Sunday, October 31, 2010

Fiction III: Physiology of Phun

"Writing is fun sometimes," Felix assured Pearl as they trudged across the wet parking lot toward Has Beans.

Pearl glared at him. She had become a bottom-dweller in writing's black hole, a hack. Everything she produced was crap and she'd rather clean her bathroom fan vent than sit down in front of a blank sheet of paper.

"Name once," Pearl challenged him. "One time that you grinned at your computer screen and meant it."

She pulled open the café's heavy glass door, letting go of the handle as she plodded through.

"I do it all the time," Felix said as he scooted in behind her.

Mike was already inside, at the end of the order line-up. When they joined him he asked, "Do what all the time?"

Twenty pairs of ears swiveled in their direction. Thanks to Mike's foghorn voice, all the café’s Sunday-morning regulars already knew many things about their little group, including that one reason Barb didn't have time to write was because she and her husband had sex every day. Now the patrons waited for more steamy details.
"I have fun," Felix said.

"Barb already used that excuse," Mike said. He and Pearl had confessed to envy; their reasons weren't nearly as creative. Or as enjoyable.

The line shuffled forward a foot as a blast of cool, damp air hit Pearl from behind. She checked over her shoulder.

"What are you talking about?" Barb shook her umbrella as she came through the door.

"I have fun writing," Felix said.

"That's impossible." Barb smacked the end of her umbrella and it collapsed obediently.

"You want to come to my house and watch me?"

Pearl thought about the four of them crouching in Felix's tiny apartment, the smell of mildew seeping under the door from the hallway and his upstairs neighbour Bud charging around, slamming doors and demanding to know where the fuck were his smokes.

"Prove it here," Pearl said. "Grab us a spot and we'll get your coffee."

Felix shambled off to loom companionably over a couple at a window table.

They quickly picked up their keys and mobile phones and left. They were probably finished anyway.

Mike ordered the coffees and went to collect them while Barb and Pearl selected the food that would fuel the good times ahead.

"Talk about Mission: Impossible," Pearl said as she paid.

Barb picked up two of the plates. "If we could get Johnny Depp to come along it might be fun."

Pearl was stilling grinning as she carried the other plates to the table.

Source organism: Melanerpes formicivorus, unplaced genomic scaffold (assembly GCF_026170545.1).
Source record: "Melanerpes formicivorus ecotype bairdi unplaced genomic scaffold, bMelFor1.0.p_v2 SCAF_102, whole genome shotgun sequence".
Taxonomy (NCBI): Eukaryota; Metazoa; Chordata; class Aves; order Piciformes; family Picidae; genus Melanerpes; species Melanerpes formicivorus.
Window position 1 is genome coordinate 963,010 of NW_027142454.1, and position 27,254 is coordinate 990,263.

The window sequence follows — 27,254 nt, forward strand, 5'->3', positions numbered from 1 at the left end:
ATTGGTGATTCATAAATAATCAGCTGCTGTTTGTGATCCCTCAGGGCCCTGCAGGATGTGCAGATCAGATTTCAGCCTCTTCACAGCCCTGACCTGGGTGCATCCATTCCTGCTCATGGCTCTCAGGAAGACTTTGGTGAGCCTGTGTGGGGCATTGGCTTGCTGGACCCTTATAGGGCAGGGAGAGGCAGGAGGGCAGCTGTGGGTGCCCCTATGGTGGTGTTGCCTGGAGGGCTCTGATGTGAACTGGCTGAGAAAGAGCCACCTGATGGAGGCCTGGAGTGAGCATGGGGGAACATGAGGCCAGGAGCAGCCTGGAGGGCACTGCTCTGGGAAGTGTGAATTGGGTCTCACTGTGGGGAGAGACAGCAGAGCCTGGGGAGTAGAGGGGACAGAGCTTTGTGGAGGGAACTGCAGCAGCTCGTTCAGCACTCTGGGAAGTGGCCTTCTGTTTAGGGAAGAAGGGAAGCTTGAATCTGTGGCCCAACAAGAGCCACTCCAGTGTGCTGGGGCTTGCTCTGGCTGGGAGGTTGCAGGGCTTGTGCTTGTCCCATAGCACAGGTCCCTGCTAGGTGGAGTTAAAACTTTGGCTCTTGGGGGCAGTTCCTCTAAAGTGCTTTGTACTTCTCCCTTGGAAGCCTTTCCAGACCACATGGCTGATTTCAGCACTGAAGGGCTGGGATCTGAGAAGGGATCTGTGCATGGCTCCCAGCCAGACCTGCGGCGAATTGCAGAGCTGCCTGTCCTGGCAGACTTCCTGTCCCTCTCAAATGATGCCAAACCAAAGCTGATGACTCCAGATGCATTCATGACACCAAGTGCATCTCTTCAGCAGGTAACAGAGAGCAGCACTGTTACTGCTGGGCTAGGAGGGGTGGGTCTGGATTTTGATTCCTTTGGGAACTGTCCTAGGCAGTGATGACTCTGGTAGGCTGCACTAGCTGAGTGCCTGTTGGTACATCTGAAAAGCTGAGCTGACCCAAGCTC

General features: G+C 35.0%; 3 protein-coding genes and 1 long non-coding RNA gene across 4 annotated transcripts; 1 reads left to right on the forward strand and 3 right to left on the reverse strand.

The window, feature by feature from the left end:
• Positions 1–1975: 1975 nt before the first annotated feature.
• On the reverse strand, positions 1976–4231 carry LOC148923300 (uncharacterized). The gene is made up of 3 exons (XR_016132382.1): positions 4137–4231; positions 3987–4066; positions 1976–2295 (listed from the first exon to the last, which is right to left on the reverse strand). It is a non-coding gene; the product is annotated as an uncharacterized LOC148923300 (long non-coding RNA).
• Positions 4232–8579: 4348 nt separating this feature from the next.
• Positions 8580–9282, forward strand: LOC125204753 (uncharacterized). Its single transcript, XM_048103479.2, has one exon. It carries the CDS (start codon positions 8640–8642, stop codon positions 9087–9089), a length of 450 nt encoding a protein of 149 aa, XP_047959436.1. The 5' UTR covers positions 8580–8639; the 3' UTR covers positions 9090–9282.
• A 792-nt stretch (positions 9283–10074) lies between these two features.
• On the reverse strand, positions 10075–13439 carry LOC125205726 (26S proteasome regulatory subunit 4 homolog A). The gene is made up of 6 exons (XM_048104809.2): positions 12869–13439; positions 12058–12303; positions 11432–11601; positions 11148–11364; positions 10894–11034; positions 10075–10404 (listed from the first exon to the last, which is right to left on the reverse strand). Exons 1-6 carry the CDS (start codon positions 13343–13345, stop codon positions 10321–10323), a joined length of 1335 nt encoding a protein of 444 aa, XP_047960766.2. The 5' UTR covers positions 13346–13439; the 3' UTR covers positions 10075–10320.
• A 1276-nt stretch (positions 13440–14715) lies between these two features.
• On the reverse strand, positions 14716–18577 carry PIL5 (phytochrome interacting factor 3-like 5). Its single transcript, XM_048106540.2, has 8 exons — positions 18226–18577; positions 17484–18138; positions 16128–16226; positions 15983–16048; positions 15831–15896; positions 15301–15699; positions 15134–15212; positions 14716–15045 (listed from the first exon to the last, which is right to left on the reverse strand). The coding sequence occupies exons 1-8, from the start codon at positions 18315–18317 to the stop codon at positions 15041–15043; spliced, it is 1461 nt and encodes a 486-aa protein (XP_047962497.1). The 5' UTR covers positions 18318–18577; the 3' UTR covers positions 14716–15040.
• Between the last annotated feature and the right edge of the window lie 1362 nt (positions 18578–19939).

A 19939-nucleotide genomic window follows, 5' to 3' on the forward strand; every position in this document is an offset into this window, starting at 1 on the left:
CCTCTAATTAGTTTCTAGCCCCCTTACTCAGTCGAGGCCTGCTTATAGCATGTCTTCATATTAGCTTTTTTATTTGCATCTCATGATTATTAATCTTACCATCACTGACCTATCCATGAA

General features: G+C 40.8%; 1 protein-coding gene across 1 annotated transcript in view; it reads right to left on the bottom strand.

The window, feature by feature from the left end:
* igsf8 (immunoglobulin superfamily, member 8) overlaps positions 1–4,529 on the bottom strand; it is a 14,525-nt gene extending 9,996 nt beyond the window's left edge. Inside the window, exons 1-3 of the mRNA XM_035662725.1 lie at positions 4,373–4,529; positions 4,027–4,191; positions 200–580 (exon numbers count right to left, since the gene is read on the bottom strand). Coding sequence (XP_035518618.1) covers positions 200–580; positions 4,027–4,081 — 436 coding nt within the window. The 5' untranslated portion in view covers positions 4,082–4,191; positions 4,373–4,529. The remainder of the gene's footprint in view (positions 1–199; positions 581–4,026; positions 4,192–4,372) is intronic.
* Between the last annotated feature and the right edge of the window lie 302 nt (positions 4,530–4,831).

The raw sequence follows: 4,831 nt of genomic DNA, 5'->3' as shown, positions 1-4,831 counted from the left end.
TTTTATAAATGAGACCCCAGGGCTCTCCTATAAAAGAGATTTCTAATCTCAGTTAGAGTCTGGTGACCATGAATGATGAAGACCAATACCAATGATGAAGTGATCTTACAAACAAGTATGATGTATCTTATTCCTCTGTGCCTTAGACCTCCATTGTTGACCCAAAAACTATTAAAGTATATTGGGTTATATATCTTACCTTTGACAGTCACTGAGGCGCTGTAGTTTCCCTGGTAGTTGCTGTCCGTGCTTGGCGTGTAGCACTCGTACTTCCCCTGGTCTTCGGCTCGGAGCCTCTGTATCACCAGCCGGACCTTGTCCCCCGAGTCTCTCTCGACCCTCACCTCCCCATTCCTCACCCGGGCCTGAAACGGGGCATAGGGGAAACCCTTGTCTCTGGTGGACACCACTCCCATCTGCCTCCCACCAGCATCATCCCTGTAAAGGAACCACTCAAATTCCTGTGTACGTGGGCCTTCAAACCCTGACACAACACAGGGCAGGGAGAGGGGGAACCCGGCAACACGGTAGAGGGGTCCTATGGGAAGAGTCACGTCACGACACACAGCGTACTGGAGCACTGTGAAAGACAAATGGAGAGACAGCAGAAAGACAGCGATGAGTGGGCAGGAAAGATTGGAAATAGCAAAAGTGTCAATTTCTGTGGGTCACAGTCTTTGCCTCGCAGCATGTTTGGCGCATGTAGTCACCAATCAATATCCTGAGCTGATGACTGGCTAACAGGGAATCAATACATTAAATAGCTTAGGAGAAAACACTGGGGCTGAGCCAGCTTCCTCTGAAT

"See?” Felix beamed at her when they arrived. “I told you it's fun."

"We haven't even got to the writing," Pearl pointed out, wondering why Mike was setting up his laptop in front of Felix.

Felix dismissed her grumpiness. "It's all part of the total experience."

"Where do you get that ‘total experience’ crap?" Barb dropped a slice of lemon loaf in front of him and when he started to answer, she said, "Never mind. Get to the fun."

Mike sat down, sliding the mug away from Felix’s wrist as he tapped at the keyboard.

“I just found this the other day and it’s totally sweet.” Felix reached for his cup and cradled it in both hands, making Mike twitch, as he read off the screen.

The medial forebrain bundle of nerves, which lies deep in the brain, is known as the reward centre, Felix explained. Doing something pleasurable activates it and makes people want to repeat the action.

"Writing does not stimulate my medial forebrain bundle." Pearl bit into her chocolate-dipped peanut butter cookie.

The trick, Felix explained, is to make yourself have fun.

"That sounds like one of my mom's old threats," Pearl said. "'If you don't stop that snivelling, I'll give you something to cry about!'"

"Exactly!" Felix beamed at her. He looked at the screen again.

According to neuroscientist George Stefano, he continued as the caffeine jockeys at nearby tables tipped their heads toward him, pleasure is the brain's way of subconsciously ranking what is most important to us. And physiologist Michel Cabanac believes pleasure is the transient result of closing a gap between what we feel and what we want to feel.

He raised his eyes and gazed brightly from Pearl to Barb to Mike. "So all we have to do is make writing more pleasurable than the alternative!"

"Thumbscrews, for example," Barb said.

The eavesdroppers leaned slightly away.

Pearl broke off another chunk of cookie and asked Felix, "So what do you rank writing against?"

"You know Bud?" Felix sipped his cappuccino.

They all nodded.

"He's very sociable. If he finds out I'm not writing, he comes to visit."

Pearl thought about it: thumbscrews, Bud, cleaning the bathroom fan vent. She licked chocolate off her fingers and picked up her pen. "All right. Stimulate my medial forebrain bundle."

Around the room, twenty pairs of wide eyes snapped in their direction.

Felix got this idea from Bonni Goldberg's Room to Write (Jeremy P. Tarcher/Putnam, 1996). He figured that since everybody loves a holiday, they were bound to enjoy this exercise.

The federal government, Goldberg says, has granted you one day to declare as a holiday. What will you name it? What is being honored? How is this holiday celebrated? Which businesses stay open and which close? What doesn't happen on this day? Be whimsical, cynical, humorous, serious, or outrageous.

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